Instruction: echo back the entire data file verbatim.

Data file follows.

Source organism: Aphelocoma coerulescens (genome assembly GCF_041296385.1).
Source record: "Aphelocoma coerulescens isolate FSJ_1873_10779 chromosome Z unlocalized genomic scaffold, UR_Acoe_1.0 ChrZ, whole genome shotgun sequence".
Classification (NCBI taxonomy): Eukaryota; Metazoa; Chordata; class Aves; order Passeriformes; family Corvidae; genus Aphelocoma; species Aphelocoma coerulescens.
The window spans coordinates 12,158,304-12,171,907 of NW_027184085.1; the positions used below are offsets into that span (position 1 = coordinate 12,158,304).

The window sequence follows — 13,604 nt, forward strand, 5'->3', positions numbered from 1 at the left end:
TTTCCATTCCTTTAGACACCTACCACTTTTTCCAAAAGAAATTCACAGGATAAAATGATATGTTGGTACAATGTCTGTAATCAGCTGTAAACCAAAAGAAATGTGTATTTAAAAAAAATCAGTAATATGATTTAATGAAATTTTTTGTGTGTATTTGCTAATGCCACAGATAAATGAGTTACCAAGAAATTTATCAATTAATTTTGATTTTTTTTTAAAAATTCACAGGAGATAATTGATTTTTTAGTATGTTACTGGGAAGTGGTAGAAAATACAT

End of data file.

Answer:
Source organism: Aphelocoma coerulescens (genome assembly GCF_041296385.1).
Source record: "Aphelocoma coerulescens isolate FSJ_1873_10779 chromosome Z unlocalized genomic scaffold, UR_Acoe_1.0 ChrZ, whole genome shotgun sequence".
Classification (NCBI taxonomy): Eukaryota; Metazoa; Chordata; class Aves; order Passeriformes; family Corvidae; genus Aphelocoma; species Aphelocoma coerulescens.
The window spans coordinates 12,158,304-12,171,907 of NW_027184085.1; the positions used below are offsets into that span (position 1 = coordinate 12,158,304).

The window sequence follows — 13,604 nt, forward strand, 5'->3', positions numbered from 1 at the left end:
TTTCCATTCCTTTAGACACCTACCACTTTTTCCAAAAGAAATTCACAGGATAAAATGATATGTTGGTACAATGTCTGTAATCAGCTGTAAACCAAAAGAAATGTGTATTTAAAAAAAATCAGTAATATGATTTAATGAAATTTTTTGTGTGTATTTGCTAATGCCACAGATAAATGAGTTACCAAGAAATTTATCAATTAATTTTGATTTTTTTTTAAAAATTCACAGGAGATAATTGATTTTTTAGTATGTTACTGGGAAGTGGTAGAAAATACAT